outer limits

Sightings Report: May 20, 2018

8am sighting from San Francisco Whale Tours trip on vessel Outer Limits

Heavy wind was in the forecast as we set out for the Farallon Islands on Sunday morning. We made our way out through the bay and up the north side of the strait, pausing near Diablo Cove to look at the harbor seals resting on the rocks. We also spotted some pigeon guillemots and a black oystercatcher on the rocks. 

Just beyond Diablo Cove we saw a spout. It was a humpback whale. 

The humpback was throwing flukes, occasionally coming within 100 yards of us. 

The whale seemed to be making its way in towards the bridge. We decided to leave the whale and continue on towards the islands. 

We turned north out of the strait, making our way up the coast. The section between Point Bonita and Bolinas was experiencing strong tidal action in addition to the heavy wind, so the water was rough. 

When we reached Bolinas we turned west and continued out to the islands. There were 6-8 foot wind waves. About 3 miles from the islands, we saw another spout, but we decided to continue on to the islands. There were lots of sooty shearwaters flying in this area. 

We made it to the Farallons and ducked into Fisherman's Bay. There were a couple of tufted puffins in this area.

There was a huge amount of common murres both on the rocks and in the water. Stellar's sea lions rested on the rocks. 

We made our way around the island to Mirounga Bay, were we spotted a spout. It was a smaller spout. After a few spouts we saw the body and were able to identify it as a gray whale. 


The gray whale traveled north and we followed for a while. When we reached the western tip of the island, the water got very rough and we decided to go back on the lee side of the island.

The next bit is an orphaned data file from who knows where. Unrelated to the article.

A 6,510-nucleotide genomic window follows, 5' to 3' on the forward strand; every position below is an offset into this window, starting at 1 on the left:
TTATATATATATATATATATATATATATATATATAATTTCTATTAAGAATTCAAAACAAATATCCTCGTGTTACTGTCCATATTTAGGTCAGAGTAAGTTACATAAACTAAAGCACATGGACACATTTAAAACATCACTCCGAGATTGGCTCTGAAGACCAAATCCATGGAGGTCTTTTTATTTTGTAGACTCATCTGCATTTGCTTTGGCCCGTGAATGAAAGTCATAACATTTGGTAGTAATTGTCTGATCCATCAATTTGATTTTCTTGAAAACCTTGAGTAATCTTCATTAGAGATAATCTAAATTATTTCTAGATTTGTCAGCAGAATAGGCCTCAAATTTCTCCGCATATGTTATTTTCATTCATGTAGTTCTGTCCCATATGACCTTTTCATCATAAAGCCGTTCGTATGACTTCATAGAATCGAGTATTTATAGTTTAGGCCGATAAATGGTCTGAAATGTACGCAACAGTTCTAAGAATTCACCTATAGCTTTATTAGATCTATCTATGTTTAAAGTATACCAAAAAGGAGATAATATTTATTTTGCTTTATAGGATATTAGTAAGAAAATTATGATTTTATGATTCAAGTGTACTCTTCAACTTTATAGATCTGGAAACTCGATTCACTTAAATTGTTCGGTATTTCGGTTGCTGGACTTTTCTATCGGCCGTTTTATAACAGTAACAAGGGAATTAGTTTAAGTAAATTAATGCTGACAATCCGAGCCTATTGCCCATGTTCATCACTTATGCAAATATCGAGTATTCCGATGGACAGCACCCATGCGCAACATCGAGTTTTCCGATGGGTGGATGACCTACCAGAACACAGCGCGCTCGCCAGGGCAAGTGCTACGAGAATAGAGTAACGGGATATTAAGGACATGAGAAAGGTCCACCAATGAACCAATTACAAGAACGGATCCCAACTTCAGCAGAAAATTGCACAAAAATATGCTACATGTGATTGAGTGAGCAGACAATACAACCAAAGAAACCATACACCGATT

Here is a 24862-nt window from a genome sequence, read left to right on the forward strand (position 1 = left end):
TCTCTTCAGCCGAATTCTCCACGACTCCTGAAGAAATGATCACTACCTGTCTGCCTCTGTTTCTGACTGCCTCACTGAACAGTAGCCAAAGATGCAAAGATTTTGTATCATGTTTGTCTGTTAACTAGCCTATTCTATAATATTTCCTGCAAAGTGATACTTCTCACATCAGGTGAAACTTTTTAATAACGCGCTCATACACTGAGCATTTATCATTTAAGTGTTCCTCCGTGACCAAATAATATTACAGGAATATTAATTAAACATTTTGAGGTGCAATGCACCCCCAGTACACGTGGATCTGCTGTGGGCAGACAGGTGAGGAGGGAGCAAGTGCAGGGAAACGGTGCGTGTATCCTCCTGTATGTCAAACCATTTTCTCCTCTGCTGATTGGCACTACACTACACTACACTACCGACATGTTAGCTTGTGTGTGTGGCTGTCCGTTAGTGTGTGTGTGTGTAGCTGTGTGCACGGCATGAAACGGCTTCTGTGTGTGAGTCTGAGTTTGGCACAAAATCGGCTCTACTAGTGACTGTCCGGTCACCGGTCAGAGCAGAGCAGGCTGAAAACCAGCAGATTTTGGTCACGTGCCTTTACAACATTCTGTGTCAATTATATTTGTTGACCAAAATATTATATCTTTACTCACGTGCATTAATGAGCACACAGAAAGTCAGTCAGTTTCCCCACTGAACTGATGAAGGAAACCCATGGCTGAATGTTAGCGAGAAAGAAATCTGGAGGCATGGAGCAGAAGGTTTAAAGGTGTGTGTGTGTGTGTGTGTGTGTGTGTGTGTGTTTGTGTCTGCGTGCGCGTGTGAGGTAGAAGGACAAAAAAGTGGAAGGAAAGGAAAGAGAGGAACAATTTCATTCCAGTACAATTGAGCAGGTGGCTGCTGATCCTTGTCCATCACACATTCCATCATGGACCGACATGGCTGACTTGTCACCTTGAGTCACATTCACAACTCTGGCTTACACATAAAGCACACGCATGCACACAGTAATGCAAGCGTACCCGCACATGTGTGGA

On our way back around we spotted some more puffins and a couple of rhinocerous auklets. 


We left the islands and started home, hoping to find some more whales on the way back. We had barely gone a mile when we spotted a huge spout. We had two blue whales in front of us. 

The blues moved northwest and we were pushed southeast by the wind. Slowly we drifted apart. 

We continued back towards the Golden Gate. Just after we passed shipping lane buoys 7 & 8 we found a distinct tide line where the water went from blue to gray-green and got significantly rougher. 

We were 3 miles from the demarcation line when some passengers saw a breaching whale. We approached and found the whale slapping its pectoral fins on the water. 


It then started breaching over and over again, followed by more pectoral fin slapping and some tail slapping. 

A large container ship passed by as we watched this activity. Two more humpback whales joined in, with one of them breaching. 

By the time we left the humpbacks we were almost at Mile Rock. The humpbacks were being pushed in with the tide just like we were. It pushed us all the way back to port. 

3pm sighting from San Francisco Whale Tours vessel Happy Days

The tide continued to come in as we headed out on our last trip of the day. We were heading through some rougher bay water when I saw a spout near the north tower of the Golden Gate Bridge.